1.  In the case of both companies, we were are able to find sales professionals from outside their industry that considered moving into these new industries a step up. The ability to attract the best and brightest from another industry is a key driver in successfully recruiting from outside your industry. As mentioned above, the best and brightest within your industry are incredibly difficult to attract and ultimately hire.
  2.  When our clients looked beyond their own industries they had a much, much bigger gene pool of sales professionals to interview. It is a maxim here at Sales Talent that all other things being equal, a larger gene pool equals a better gene pool.
  3.  Our clients could offer top sales performers from outside their industry an entry into a better and more lucrative industry. It’s my opinion that this fostered loyalty and ultimately longer tenure with these home grown stars.

I do have a few words of caution if you are considering hiring sales reps from the competition. There’s a learning curve involved. We have another long-term client that only hires from outside their industry. After a few mis-steps we found several ingredients required to achieve consistent success. A few notable ones:

  1.  Have a strong training program in place that can shorten the industry learning curve. Our client breaks their training program into two parts with the first part solely focused on learning their industry.
  2.  Get crystal clear on the 2 or 3 most difficult aspects about your sale/role. Only hire sales reps that possess the strengths necessary to tackle those challenges.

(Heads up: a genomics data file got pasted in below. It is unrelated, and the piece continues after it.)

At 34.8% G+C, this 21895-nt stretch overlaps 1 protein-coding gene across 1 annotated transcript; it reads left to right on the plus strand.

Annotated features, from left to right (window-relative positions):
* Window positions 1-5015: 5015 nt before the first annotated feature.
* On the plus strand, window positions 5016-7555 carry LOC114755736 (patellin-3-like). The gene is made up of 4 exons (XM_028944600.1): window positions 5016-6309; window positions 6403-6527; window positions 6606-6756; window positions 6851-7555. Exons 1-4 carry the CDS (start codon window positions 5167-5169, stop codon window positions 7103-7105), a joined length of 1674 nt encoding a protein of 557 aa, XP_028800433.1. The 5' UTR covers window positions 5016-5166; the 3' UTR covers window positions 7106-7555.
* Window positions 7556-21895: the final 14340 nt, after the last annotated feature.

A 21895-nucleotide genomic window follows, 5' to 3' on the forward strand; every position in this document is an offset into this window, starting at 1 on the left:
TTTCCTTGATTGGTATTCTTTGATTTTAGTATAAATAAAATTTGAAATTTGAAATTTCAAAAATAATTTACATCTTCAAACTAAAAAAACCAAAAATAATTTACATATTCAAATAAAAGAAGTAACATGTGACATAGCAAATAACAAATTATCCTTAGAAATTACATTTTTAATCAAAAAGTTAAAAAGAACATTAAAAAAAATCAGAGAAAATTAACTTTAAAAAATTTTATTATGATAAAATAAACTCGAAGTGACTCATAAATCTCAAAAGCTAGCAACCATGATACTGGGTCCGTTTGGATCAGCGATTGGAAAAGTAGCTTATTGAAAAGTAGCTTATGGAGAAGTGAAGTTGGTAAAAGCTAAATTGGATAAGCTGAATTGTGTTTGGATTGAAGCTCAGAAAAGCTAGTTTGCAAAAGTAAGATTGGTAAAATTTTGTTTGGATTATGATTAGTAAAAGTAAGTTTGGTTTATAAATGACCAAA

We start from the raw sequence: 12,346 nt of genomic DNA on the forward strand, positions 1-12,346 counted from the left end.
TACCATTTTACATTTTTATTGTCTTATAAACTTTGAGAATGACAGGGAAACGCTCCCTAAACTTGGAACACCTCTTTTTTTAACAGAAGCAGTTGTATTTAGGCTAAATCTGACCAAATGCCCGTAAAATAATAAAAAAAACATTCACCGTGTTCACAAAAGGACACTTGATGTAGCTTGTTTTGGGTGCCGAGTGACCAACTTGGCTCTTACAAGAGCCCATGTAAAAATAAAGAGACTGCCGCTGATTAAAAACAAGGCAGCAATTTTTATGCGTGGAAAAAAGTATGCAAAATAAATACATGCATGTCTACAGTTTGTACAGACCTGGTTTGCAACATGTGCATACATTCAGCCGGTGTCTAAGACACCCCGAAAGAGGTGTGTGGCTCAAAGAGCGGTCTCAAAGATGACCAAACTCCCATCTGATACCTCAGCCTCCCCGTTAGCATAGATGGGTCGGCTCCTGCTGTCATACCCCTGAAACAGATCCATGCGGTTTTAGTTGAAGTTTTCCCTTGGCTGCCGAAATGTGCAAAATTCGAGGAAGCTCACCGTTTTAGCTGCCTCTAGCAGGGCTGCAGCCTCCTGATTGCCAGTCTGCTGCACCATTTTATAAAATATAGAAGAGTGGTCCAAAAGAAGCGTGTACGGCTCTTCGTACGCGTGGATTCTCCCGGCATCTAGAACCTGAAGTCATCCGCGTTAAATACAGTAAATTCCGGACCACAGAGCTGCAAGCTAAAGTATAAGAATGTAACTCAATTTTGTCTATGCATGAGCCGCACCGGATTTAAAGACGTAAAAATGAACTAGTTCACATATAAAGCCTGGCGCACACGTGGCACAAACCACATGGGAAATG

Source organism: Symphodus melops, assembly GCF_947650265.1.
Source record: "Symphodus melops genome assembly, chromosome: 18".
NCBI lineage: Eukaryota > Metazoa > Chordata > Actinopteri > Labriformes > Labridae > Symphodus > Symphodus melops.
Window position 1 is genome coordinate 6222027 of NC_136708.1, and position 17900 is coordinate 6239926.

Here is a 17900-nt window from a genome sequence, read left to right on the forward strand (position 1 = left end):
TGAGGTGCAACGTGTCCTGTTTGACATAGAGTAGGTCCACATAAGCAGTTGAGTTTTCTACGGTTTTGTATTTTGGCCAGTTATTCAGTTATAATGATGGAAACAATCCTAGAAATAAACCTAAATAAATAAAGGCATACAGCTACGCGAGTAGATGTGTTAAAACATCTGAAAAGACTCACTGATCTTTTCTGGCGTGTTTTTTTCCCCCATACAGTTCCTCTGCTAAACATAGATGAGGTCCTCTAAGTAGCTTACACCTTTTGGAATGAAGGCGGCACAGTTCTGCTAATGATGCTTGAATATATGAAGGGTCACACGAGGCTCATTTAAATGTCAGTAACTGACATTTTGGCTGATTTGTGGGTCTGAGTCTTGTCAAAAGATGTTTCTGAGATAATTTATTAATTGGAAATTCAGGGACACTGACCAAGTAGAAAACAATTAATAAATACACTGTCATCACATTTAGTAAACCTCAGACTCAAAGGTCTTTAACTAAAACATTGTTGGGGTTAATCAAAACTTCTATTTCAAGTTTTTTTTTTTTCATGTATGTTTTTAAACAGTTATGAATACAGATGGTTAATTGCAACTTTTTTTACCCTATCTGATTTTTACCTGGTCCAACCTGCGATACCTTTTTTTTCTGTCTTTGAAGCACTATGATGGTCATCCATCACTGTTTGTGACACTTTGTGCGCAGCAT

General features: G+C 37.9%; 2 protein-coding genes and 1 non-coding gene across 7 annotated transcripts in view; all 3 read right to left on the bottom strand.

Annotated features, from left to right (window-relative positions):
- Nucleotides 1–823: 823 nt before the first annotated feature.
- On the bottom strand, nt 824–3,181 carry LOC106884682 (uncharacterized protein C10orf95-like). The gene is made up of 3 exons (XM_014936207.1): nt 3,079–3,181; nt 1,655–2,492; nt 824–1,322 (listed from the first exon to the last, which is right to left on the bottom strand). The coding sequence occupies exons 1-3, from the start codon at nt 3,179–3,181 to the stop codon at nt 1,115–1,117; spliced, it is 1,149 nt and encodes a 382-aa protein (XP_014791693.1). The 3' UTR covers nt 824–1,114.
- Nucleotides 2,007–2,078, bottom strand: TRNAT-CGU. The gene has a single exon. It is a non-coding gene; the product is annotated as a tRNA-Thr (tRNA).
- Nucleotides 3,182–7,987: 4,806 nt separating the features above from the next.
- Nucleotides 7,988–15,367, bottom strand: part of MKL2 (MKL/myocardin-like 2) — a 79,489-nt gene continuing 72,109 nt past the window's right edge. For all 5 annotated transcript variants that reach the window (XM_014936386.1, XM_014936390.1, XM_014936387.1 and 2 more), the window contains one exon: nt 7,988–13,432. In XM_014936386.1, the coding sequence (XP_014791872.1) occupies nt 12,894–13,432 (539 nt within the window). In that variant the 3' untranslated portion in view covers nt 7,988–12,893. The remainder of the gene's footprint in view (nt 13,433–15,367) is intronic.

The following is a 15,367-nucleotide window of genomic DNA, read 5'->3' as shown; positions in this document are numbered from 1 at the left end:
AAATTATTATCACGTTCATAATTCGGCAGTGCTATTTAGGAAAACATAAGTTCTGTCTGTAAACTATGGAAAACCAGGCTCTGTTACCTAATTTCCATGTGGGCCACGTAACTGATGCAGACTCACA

3.  Develop a consistent hiring profile. Without a clear target it will be difficult to understand what went right and/or wrong with sales hires.
  4.  Recruit out of industries and companies that are a step down from yours. Even better, recruit out of industries and companies that are harder to excel at and have lesser rewards. This one tip will significantly cut turnover.
  5.  Pay particular attention to the upward trajectory of a sales candidate. I go into a lot more detail in our eBook – 7 Things You Should Know About Hiring Top Sales Performers.  All other things considered, the steeper the trajectory, the better.
  6.  Set clear expectations with potential sales hires. They should know going in what aspects will be hard and what aspects they can expect support with.

Like with most things, there is a learning curve and some pain ahead with leaving what you know and hiring sales reps from the competition. There is also the potential of building an elite sales force that can outsmart and outsell your competitors.

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Chris Carlson

My name is Chris Carlson and I’m the founder and President of Sales Talent. This blog grew out of my desire to document and share what I’ve learned in my two plus decades of sales recruiting and leading Sales Talent. We post a new blog once a quarter on the 3rd Thursday of every January, April, July and Oct. These posts are aimed at sales professionals and leaders that speaks to talent selection, team building, or career advancement. If you have a topic that you’d like my take on, please reach out to me.

You can find Chris Carlson on LinkedIn or contact him directly at: